Frequency of facial angiofibromas in Japanese patients with multiple endocrine neoplasia type 1. (4/70)

The high frequency of cutaneous manifestations in patients with multiple endocrine neoplasia type 1 (MEN 1) has recently been reported. Since prevalence of some cutaneous diseases varies among different ethnic groups, we examined the frequency of facial angiofibromas in Japanese patients with familial MEN 1. Among 27 patients with germline MEN1 gene mutation and one asymptomatic gene carrier, angiofibromas were identified in 43% (12/28) of the subjects. This frequency was significantly lower than that of Caucasian patients, but nonetheless almost equaled those of pituitary tumors and pancreas endocrine tumors. Angiofibromas should be considered as one of major manifestations in MEN 1 regardless of patients' ethnic origin, and clinicians should pay careful attention to the cutaneous lesions in patients with endocrine tumors.  (+info)

Frequent beta-catenin mutations in juvenile nasopharyngeal angiofibromas. (5/70)

Juvenile nasopharyngeal angiofibromas (JNAs) are locally aggressive vascular tumors occurring predominantly in adolescent males. The pathogenesis of JNAs is unknown. Recently, JNAs have been reported to occur at increased frequency among patients with familial adenomatous polyposis, suggesting that alterations of the adenomatous polyposis coli (APC)/beta-catenin pathway might also be involved in the pathogenesis of sporadic JNAs. We analyzed somatic beta-catenin and APC gene mutations in 16 sporadic JNAs from nonfamilial adenomatous polyposis patients using immunohistochemistry for beta-catenin, and direct DNA sequencing for exon 3 of the beta-catenin gene and the mutation cluster region of the APC gene. Nuclear accumulation of beta-catenin was diffusely present in the stromal cells but not in the endothelial cells of all 16 JNAs. Activating beta-catenin gene mutations were present in 75% (12 of 16) of JNAs. Six JNA patients also had recurrent tumors after surgery, and in all cases the beta-catenin gene status of the recurrent JNA was identical to the initial tumor. No mutations in the mutation cluster region of the APC gene were detected in the four JNAs without beta-catenin mutations. The high frequency of beta-catenin mutations in sporadic JNAs and the presence of identical beta-catenin gene mutations in recurrent tumors indicates that activating beta-catenin gene mutations are important in the pathogenesis of JNAs. The immunohistochemical localization of beta-catenin only to the nuclei of stromal cells further suggests that the stromal cells, rather than endothelial cells, are the neoplastic cells of JNAs.  (+info)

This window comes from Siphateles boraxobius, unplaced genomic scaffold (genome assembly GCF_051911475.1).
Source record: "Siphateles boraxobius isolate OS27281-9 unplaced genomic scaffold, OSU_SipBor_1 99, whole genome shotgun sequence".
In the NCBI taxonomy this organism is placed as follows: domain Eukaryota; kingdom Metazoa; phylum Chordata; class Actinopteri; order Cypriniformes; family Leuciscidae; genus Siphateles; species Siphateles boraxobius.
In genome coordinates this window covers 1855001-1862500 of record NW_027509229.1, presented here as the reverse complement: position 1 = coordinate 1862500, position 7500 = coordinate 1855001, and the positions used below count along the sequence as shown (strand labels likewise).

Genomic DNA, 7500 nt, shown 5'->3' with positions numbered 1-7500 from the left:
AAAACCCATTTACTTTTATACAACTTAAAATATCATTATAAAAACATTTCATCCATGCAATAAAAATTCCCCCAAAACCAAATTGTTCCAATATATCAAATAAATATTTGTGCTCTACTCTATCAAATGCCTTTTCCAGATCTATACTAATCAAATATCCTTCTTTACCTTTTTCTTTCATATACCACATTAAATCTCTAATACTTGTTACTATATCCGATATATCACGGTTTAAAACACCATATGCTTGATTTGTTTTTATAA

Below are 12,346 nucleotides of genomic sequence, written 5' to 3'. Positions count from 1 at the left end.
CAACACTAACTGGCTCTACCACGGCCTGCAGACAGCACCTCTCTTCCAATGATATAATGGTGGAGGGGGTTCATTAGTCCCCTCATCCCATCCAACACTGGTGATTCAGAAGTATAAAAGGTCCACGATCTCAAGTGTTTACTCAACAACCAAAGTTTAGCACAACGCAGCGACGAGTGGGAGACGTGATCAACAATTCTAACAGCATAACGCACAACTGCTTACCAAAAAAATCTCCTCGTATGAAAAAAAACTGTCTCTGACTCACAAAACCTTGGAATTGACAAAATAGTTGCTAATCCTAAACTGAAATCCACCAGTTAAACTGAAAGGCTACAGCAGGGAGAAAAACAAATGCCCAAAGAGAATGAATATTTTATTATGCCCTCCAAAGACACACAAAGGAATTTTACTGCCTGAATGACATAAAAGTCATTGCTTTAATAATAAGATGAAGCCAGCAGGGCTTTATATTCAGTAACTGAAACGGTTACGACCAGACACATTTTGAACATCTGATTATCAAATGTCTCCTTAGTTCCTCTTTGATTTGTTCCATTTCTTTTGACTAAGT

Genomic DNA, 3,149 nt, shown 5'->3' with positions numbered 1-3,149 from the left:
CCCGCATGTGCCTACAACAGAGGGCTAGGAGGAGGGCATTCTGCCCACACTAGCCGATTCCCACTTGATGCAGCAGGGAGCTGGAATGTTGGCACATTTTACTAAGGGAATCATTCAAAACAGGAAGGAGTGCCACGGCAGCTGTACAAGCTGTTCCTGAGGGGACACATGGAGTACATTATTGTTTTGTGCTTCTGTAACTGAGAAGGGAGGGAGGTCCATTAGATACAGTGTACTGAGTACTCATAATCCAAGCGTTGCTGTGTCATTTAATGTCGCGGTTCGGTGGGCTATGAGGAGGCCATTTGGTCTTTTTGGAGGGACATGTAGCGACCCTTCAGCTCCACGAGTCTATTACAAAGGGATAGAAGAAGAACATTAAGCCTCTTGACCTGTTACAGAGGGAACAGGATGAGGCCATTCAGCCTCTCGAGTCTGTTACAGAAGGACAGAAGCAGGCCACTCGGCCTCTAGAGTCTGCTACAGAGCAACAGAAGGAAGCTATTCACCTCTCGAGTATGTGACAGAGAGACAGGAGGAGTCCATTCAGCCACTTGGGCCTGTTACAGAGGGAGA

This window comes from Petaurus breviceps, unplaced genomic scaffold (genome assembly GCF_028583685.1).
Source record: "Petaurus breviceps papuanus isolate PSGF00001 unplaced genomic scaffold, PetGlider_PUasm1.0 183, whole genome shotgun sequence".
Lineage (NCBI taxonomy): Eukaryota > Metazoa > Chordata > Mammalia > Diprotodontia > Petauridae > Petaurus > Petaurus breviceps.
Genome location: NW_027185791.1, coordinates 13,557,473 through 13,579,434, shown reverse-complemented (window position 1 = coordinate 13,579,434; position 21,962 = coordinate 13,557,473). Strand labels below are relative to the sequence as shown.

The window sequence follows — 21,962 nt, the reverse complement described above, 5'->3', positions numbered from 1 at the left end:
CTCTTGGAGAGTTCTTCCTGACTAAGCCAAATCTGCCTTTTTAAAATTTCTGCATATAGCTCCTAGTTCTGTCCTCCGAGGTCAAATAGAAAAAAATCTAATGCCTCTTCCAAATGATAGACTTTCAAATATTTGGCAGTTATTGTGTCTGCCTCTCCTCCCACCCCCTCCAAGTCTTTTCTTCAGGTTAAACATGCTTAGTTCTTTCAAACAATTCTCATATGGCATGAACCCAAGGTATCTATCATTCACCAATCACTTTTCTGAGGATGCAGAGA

Clinicopathologic analysis of angiomyofibroblastoma of the female genital tract. (6/70)